Previously it wasn't possible to add the @refetchable directive on fragment definitions on server interface types.

// schema.graphql

interface RefetchableInterfaceFoo @fetchable(field_name: "id") {
id: ID!

extend type Query {
fetch__RefetchableInterfaceFoo(id: ID!): RefetchableInterfaceFoo

// fragment

fragment RefetchableFragmentFoo on RefetchableInterfaceFoo
@refetchable(queryName: "RefetchableFragmentFooQuery") {

Persisted query improvements​

If you use URL-based persisted queries, you can now specify custom headers to send with the request that persists the query. For example, this can be used to send auth headers to your query persistence URL endpoint.

persistConfig: {
url: '',
headers: {
Authorization: 'bearer TOKEN'

For file-based persisted queries, we added a new feature flag, compact_query_text, that removes all whitespace from the persisted query text. This can make the file more than 60% smaller. This new feature flag can be enabled within your Relay config file.

persistConfig: {
file: 'path/to/file.json',
algorithm: 'SHA256'
featureFlags: {
compact_query_text: true

Typesafe updates now support missing field handlers​

Typesafe updaters now support missing field handlers. Previously, if you selected node(id: 4) { ... on User { name, __typename } } in a typesafe updater, but that user was fetched in a different way (e.g. with best_friend { name }), you would not be able to access and mutate that user using the typesafe updater.

In this release, we add support for missing field handlers in typesafe updaters, meaning that if a missing field handler is set up for node (as in this example), you will be able to update the user's name with this missing field handler.

In order to support this, the signature of missing field handlers has been changed. The record argument to the handler used to recieve a Record type (which is an untyped grab-bag of data). It now receives a ReadOnlyRecordProxy. Furthermore, the field argument of type NormalizationLinkedField is now CommonLinkedField, which is a type containing the properties found in both ReaderLinkedField and NormalizationLinkedField.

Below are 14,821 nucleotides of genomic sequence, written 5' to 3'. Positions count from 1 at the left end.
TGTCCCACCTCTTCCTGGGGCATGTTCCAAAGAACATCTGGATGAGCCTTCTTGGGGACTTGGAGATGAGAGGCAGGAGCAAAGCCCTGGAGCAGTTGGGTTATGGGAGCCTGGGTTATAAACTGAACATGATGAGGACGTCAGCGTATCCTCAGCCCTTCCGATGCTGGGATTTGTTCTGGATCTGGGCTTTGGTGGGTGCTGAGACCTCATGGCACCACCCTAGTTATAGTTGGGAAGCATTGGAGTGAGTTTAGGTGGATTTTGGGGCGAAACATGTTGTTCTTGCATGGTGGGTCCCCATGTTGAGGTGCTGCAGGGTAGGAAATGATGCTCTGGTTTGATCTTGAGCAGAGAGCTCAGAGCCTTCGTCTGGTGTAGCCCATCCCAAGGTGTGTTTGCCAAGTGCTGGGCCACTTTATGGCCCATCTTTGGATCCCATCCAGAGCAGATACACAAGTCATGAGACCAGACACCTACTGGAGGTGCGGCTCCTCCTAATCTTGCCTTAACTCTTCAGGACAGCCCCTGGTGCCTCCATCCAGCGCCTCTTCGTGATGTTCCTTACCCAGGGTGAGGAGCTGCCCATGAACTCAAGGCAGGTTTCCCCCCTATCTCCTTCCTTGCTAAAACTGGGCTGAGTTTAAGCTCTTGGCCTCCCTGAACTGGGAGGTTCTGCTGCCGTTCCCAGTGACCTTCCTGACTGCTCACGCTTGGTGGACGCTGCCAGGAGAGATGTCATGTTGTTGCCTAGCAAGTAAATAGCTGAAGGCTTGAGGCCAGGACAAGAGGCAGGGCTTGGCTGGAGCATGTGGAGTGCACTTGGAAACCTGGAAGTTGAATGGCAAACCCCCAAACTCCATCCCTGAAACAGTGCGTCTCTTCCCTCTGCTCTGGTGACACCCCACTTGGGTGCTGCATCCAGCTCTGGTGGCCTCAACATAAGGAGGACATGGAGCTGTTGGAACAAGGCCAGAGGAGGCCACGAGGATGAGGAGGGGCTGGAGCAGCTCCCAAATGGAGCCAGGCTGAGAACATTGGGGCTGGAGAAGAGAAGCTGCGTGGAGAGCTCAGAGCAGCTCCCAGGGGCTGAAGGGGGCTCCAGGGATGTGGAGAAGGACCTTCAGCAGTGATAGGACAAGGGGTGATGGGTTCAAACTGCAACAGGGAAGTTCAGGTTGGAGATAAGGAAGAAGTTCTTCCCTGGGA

Flow type improvements​

Flow users will now get types inferred from graphql literals with more Relay APIs. No longer do Flow users need to explicitly type the return value of the usePreloadedQuery, useQueryLoader, useRefetchableFragment, usePaginationFragment, and useBlockingPaginationFragment API methods.

Relay Resolver improvements​

A significant portion of our development effort since our last release has gone into improving Relay Resolvers (a mechanism for exposing derived data in the graph). It is worth noting that Relay Resolvers are still experimental and API changes might occur in the future.

Terser docblock tags​

The annotation for Relay Resolver functions has been simplified. In many scenarios you can now use the ParentType.field_name: ReturnType syntax to define what new field your Relay Resolver exposes.


* @RelayResolver
* @onType User
* @fieldName favorite_page
* @rootFragment myRootFragment


* @RelayResolver User.favorite_page: Page
* @rootFragment myRootFragment

In the above example, the Page type is a schema type. If your Relay Resolver doesn't return a schema type, you can use fixed RelayResolverValue value as your return type

* @RelayResolver User.best_friend: RelayResolverValue
* @rootFragment myRootFragment

Define multiple resolvers per file​

Prior to this release we only allowed a single Relay Resolver per file and required the Relay Resolver function to be the default export. In Relay 15 you're now able to define multiple Relay Resolvers per file and use named exports.

* @RelayResolver User.favorite_page: Page
* @rootFragment favoritePageFragment
function usersFavoritePage(){

* @RelayResolver User.best_friend: RelayResolverValue
* @rootFragment bestFriendFragment
function usersBestFriend(){

module.exports = {

Happy Querying!

Β· 22 min read
Guest Post

This is a guest post written by Ernie Turner, a Staff Engineer at Coinbase. Coinbase has thoroughly adopted Relay in their applications and is a strong ally of the Relay Team. Last year they helped co-develop the Relay VSCode extension. Ernie has agreed to share this internal enginnering blog post with us.

How to provide the best experience for customers during service disruptions​

In a perfect world, none of the services at Coinbase would suffer outages, and all fields in our GraphQL schema would resolve correctly all the time. As this isn't practical, Coinbase applications should be resilient to downtime and minimize the impact on customers: a single service suffering downtime should not prevent users from using or interacting with an entire app. However, it's also important that we convey issues to users when our applications aren't working as expected. Showing error messages that convey downtime with retry buttons is a better experience than confusing users with missing content or UI they can't interact with.

This post will cover the common patterns and best practices for dealing with missing data in a Relay application.

Screen Architecture and Error Boundaries​

Before we discuss handling service downtime and failures in GraphQL queries, let's first discuss broader screen architecture and how React Error Boundaries can help create a better user experience when used correctly.

Like most things in life, Error Boundaries should be used in moderation. Let's look at a common screen in the Coinbase Retail app.